With that said, the NRF’s consumer survey (among others) does find for the first time that more consumers plan to shop online (59%) than in any offline destination this holiday season.

Moreover, mobile devices and e-commerce on a broad scale will again likely play a greater role in this holiday season than last.

Links to the research are provided at the end of each bullet point.

  • Some 44% of consumers will be waiting for sales before buying larger or big-ticket items, per Deloitte. (Link)
  • The best day to shop for Christmas decor is November 22nd, says ADI. Thanksgiving will be the best day for computers, tools, sporting goods, video game consoles and apparel, while Black Friday will be best for bigger-ticket items such as appliances, tablets, TVs and jewelry. The best day for savings on toys? Cyber Monday. (Link)
  • As regards smartphone gifts, teens would prefer to receive an iPhone 8 or X than a Samsung Galaxy S8, per Ebates, while the opposite is true of adults. (Link) Hitwise is tracking the hottest trending products here.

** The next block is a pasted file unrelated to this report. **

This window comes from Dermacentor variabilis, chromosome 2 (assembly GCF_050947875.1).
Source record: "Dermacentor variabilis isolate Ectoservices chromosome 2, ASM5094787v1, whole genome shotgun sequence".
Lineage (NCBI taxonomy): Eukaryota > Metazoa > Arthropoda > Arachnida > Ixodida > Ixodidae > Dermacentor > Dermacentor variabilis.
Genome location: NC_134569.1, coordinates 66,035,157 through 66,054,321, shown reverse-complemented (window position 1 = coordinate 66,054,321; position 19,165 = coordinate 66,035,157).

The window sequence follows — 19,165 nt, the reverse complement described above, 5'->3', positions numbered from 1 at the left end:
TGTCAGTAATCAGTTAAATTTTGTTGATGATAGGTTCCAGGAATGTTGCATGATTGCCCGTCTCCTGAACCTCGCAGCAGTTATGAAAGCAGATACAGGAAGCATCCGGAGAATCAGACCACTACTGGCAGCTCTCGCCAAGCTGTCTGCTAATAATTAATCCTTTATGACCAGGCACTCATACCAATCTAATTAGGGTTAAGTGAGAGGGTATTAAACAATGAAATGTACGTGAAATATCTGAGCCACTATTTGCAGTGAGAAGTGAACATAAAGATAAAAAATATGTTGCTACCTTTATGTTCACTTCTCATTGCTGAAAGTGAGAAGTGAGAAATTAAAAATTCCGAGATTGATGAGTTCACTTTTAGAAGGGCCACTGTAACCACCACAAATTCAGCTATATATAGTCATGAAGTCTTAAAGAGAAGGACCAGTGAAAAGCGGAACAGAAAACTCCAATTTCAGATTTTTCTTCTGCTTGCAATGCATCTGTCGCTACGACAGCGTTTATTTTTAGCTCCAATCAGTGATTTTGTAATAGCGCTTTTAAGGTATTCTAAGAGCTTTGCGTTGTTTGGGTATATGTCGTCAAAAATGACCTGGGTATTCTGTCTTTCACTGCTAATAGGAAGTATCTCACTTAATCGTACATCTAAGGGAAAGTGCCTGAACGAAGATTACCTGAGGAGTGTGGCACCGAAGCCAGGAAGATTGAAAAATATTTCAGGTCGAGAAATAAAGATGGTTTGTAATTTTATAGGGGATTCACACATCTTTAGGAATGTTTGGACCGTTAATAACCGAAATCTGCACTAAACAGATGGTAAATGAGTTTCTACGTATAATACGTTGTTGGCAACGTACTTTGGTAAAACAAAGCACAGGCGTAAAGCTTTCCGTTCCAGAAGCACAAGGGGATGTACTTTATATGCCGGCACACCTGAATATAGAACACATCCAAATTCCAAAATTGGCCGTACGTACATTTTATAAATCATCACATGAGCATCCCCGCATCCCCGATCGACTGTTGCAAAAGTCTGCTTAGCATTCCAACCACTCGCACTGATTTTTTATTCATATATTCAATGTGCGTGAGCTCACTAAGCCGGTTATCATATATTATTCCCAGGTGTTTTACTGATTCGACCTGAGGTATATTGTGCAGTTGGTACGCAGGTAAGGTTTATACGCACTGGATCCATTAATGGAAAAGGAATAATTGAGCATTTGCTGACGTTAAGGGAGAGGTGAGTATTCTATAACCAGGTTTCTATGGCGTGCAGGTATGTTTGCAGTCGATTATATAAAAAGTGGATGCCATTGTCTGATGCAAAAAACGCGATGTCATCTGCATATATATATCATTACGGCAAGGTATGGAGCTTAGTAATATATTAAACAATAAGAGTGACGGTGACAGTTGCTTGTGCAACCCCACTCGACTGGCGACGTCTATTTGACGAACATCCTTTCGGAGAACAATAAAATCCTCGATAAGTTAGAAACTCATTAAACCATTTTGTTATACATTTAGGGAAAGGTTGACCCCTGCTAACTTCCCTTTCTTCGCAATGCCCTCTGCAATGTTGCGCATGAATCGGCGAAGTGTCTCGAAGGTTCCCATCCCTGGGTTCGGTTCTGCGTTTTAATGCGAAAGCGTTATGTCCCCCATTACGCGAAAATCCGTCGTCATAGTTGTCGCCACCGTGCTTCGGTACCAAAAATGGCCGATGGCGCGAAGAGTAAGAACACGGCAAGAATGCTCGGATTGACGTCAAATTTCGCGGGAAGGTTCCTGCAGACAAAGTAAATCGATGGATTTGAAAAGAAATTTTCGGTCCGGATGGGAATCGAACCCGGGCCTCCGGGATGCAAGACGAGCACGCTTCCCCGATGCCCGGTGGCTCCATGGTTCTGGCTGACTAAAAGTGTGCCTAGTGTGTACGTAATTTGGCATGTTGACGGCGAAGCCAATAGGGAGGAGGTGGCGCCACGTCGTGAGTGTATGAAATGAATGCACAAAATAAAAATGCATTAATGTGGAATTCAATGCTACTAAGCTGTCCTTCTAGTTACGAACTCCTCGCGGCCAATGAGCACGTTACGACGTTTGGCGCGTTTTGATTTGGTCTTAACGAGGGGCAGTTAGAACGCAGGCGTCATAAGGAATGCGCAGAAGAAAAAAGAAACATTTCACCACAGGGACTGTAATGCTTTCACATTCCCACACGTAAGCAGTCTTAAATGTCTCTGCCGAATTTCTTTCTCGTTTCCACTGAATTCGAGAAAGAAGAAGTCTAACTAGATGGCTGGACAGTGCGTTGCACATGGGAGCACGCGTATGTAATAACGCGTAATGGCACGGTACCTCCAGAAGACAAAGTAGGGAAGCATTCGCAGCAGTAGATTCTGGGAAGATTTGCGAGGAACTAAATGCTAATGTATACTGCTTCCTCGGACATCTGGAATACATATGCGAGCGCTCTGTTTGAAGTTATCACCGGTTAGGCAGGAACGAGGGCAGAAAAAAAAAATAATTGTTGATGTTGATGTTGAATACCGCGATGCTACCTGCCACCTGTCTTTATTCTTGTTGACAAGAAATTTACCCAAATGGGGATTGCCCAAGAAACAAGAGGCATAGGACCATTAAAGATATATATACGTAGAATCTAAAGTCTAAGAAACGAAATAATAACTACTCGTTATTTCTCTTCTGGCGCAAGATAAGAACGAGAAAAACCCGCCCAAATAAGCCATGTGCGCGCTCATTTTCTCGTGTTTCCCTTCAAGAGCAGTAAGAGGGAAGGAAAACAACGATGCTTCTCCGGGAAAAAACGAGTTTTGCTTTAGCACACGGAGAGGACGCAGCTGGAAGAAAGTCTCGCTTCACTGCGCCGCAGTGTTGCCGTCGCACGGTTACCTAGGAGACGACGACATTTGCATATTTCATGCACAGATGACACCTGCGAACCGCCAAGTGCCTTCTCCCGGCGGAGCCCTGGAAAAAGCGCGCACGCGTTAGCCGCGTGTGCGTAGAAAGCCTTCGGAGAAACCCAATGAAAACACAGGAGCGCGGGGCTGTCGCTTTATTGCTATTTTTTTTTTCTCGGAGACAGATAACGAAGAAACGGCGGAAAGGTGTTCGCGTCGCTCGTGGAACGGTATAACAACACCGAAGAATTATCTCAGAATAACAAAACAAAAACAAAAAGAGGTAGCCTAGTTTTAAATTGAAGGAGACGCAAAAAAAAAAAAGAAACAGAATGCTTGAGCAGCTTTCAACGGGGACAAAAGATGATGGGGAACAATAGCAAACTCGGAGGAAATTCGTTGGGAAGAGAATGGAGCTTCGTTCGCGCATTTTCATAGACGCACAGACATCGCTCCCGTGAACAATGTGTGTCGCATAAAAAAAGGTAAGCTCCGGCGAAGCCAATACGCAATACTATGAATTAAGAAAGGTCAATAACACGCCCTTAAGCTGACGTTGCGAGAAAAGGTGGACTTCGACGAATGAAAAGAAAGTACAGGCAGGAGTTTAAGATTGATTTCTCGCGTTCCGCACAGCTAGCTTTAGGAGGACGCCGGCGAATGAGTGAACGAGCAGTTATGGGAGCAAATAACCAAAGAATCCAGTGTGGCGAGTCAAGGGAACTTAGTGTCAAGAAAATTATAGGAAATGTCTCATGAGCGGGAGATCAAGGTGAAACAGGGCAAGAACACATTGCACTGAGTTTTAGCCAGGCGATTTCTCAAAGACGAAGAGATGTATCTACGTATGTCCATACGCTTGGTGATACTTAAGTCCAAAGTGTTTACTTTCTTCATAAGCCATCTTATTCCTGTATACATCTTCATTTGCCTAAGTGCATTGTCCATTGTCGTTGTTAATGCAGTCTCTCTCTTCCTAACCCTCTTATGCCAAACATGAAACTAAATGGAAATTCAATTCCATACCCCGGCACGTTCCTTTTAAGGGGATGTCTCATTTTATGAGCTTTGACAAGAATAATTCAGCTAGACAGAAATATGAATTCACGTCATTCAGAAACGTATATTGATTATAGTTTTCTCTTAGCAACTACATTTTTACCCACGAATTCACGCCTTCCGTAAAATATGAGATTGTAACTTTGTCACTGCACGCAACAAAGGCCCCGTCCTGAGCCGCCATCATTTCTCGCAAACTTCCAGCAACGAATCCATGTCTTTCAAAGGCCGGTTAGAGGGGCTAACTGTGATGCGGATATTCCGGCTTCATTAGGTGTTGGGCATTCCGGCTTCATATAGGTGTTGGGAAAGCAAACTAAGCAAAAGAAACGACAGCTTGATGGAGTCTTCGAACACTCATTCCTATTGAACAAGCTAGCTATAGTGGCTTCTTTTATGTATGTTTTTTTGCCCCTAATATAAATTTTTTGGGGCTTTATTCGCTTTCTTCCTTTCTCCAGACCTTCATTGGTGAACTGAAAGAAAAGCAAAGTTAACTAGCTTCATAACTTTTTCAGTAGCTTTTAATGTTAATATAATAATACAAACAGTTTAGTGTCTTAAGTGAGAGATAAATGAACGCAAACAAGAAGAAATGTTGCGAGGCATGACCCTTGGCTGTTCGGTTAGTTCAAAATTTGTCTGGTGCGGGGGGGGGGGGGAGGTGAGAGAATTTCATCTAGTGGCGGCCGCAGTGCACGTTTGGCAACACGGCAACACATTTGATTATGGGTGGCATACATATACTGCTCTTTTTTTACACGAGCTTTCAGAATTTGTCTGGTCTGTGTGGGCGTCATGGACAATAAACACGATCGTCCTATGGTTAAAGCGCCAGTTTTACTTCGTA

• Four in 10 shoppers will buy online and pick up in-store (BOPIS), and the vast majority (81%) of those shoppers will make additional purchases when collecting their items, according to the ICSC. (Link)
  • Deloitte’s survey comes to an impressively similar conclusion about BOPIS as the ICSC survey: 43% will engage in this activity, per the report. The main reason given for doing so is to avoid shipping charges. (Link).
  • Meanwhile, almost 9 in 10 shoppers believe that free shipping is more important than fast shipping, which most consider to be 2 days or less. Deloitte’s survey also finds that almost three-quarters will take advantage of free shipping offers. (Link)
  • Interestingly, a TrustPilot study indicates that as review activity heats up during the holiday period, the share of negative reviews also rises to a peak. The main topics discussed in both positive and negative reviews? Customer service and delivery. (Link)
  • For the first time, more consumers plan to shop on smartphones (61%) than on laptops (54%) or desktops (46%) this holiday season, per the Consumer Technology Association. As for emerging tech? Almost 1 in 5 will use voice-activated smart speakers to shop online this month. (Link)